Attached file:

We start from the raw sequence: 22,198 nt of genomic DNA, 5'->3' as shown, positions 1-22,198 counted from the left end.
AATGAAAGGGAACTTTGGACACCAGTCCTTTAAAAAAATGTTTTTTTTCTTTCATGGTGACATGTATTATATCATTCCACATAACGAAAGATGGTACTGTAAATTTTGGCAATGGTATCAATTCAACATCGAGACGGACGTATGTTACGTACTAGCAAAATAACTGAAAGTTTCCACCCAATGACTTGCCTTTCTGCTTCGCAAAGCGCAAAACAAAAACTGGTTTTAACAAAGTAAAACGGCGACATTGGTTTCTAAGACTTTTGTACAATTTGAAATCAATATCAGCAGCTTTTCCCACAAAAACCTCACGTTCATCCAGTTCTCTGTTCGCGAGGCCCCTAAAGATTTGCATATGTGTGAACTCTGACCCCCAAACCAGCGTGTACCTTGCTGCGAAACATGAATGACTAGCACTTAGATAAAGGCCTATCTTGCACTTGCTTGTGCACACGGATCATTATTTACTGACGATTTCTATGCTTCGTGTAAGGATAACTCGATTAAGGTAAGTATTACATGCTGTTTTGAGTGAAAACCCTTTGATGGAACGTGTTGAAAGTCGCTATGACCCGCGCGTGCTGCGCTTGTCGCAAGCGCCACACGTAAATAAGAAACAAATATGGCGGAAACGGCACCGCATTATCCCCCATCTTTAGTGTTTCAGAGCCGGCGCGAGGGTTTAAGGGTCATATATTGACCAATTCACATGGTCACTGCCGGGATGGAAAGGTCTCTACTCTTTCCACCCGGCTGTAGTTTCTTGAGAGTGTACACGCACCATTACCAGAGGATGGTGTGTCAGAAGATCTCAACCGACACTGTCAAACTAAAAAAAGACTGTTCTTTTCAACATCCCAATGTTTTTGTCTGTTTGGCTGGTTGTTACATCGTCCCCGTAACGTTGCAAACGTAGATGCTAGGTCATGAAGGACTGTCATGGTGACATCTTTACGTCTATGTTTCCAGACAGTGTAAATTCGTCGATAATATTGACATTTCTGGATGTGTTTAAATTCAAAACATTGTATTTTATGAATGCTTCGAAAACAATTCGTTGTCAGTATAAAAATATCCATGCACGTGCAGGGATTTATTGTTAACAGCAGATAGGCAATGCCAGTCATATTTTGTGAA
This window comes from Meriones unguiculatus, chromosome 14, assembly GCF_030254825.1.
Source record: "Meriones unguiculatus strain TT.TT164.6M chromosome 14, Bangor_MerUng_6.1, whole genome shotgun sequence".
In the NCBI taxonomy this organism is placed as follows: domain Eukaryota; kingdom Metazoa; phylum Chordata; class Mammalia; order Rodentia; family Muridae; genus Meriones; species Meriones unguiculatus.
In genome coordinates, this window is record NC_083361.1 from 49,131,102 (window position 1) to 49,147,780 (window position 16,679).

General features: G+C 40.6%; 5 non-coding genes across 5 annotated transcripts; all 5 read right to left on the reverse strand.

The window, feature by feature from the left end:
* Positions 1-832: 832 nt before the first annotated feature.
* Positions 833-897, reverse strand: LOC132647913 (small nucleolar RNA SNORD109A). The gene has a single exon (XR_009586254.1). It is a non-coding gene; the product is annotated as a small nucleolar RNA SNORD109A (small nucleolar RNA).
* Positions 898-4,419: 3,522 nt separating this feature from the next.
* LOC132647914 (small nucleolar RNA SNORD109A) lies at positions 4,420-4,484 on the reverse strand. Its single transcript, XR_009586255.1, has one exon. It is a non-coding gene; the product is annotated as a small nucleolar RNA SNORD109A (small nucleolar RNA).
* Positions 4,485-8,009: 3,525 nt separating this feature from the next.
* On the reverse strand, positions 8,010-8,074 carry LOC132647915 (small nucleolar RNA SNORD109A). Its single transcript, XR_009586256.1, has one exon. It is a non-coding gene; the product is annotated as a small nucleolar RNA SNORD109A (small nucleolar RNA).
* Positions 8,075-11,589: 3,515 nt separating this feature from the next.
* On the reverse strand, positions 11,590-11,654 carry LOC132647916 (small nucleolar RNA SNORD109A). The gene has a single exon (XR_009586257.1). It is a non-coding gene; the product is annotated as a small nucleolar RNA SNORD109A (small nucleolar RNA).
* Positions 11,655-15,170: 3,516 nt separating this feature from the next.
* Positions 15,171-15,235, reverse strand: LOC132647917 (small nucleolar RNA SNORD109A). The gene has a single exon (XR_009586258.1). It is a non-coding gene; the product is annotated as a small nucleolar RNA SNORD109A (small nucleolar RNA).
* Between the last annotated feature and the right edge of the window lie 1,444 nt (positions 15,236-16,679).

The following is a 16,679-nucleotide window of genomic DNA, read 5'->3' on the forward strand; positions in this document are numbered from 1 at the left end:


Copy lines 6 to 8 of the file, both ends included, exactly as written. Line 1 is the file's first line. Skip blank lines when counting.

In genome coordinates, this window is record NC_083361.1 from 49,131,102 (window position 1) to 49,147,780 (window position 16,679).

General features: G+C 40.6%; 5 non-coding genes across 5 annotated transcripts; all 5 read right to left on the reverse strand.

The window, feature by feature from the left end: